by Jen

Pureed Sweet Potatoes

March 11, 2014 in Blending, Emulsifier, Health Tipsby Jen

A great way to make homemade baby food!

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by Jen

Make Homemade Pizza Dough!

March 4, 2014 in Uncategorizedby Jen

Homemade pizza dough can be fun and easy with HealthMaster. Now that’s amore!

by Jen

Burger Time

March 1, 2014 in Uncategorizedby Jen

Just saying the word “burger” might make you hungry for one of these classic traditional American sandwiches. The hamburger, or the more extravagantly topped cheeseburger, is a mainstay in U.S. culinary traditions, and also popular in other places around the world. The makeup of this menu item is simple: cooks mix up ground beef and other ingredients into patties, fry them, and add all sorts of neat toppings and garnishes between two pieces of bread. Where a Kaiser roll or bun is traditional, thick slices of square bread are now catching on in a lot of fast food restaurants and other food service venues.

Getting that Fine Beef Blend

But there is an additional big step that goes into making a burger. Burger meat usually doesn’t come pre-mixed, unless you’re talking about some of those TV-dinner type frozen variations. Instead, home cooks carefully knead a beef mixture together in order to make the best patties for frying.

It starts with getting the right kind of beef. However, to make the best burgers, you’ll want to think about blending or grinding the meat to get a finer texture that will fry up well.

This is where your quality home blender comes in. With the best multi-use blender designs, you can craft the winning burgers that will be the talk of the town at your next barbecue or anywhere else that you happen to present them. One way to make your burger recipe easier it is to simply put the raw meat in a blend cycle to get it ready for mixing.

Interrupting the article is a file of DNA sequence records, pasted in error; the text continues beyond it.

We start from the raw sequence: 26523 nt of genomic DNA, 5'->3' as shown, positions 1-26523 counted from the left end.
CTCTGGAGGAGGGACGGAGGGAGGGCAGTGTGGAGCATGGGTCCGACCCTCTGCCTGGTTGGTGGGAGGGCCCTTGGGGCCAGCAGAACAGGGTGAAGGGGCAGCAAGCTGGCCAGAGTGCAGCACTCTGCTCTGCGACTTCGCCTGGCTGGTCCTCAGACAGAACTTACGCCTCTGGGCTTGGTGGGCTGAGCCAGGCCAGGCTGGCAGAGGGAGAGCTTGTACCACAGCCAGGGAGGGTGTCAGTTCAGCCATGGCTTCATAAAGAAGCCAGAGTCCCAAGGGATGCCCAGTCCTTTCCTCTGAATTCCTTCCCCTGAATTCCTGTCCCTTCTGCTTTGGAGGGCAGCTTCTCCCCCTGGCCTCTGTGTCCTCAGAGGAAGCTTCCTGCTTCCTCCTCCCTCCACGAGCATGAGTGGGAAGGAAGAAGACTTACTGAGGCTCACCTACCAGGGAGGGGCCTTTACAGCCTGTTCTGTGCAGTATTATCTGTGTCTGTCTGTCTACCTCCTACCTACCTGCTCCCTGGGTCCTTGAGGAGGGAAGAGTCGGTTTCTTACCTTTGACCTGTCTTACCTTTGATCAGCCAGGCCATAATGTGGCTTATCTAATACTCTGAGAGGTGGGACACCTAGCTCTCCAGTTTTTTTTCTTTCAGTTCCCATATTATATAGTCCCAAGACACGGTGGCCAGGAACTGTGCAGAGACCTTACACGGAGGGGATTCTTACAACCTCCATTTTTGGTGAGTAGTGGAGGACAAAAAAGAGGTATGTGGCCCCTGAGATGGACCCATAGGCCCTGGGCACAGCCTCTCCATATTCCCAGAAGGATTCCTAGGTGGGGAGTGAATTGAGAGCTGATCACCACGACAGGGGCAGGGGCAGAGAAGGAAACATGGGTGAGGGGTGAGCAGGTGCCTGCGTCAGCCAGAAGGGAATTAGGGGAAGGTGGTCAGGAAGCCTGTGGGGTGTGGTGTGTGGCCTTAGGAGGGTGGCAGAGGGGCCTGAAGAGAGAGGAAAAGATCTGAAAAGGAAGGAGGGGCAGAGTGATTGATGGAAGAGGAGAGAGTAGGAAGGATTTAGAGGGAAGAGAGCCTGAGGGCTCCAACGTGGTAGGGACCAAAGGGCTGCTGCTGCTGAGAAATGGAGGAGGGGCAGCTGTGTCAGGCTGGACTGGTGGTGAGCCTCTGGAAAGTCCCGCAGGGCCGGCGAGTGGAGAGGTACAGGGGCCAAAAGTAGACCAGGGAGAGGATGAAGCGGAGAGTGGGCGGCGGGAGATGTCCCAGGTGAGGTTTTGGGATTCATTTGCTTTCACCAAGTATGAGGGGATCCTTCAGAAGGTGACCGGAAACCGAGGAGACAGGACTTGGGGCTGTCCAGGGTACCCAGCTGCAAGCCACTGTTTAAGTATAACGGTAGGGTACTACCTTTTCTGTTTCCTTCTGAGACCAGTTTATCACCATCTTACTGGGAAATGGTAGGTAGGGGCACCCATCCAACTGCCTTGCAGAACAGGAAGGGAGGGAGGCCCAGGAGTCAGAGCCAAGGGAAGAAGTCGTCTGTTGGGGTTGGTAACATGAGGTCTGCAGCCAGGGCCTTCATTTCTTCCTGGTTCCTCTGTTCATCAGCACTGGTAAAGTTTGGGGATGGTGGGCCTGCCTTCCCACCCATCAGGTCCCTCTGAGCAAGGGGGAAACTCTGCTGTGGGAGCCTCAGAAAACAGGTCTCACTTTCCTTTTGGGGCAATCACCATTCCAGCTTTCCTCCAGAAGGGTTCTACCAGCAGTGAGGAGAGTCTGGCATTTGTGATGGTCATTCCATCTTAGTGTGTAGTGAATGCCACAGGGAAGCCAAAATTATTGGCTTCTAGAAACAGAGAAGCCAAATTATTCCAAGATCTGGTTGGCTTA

Adding Ingredients

Although a multi-user blender can be great for breaking down the burger beef, many home cooks don’t stop there. In addition to mixing the meat, you can mix in a variety of other ingredients. Eggs and bread crumbs are traditional ingredients for binding, but what if you want a healthier or more ingredient-diverse burger patty?

When it comes to putting together an entire burger mix, you can blend in elements like spinach or onion to get more veggie content in your burger. These days, many cooks are experimenting with a range of healthier ingredients including nuts, vegetables, beans or legumes, or many other types of less fatty foods in order to enjoy a traditional cheeseburger without some of the high fat content.

This recipe from FitnessBlender completely replaces the meat of the burger with greens. For a different take that blends the green, leafy appeal of spinach with creamy feta, and yes, ground beef, check out this recipe from Sweet Pea Chef. There are nearly infinite ways that you can put together the best, most tasty patty, and your home blender will be there with you every step of the way!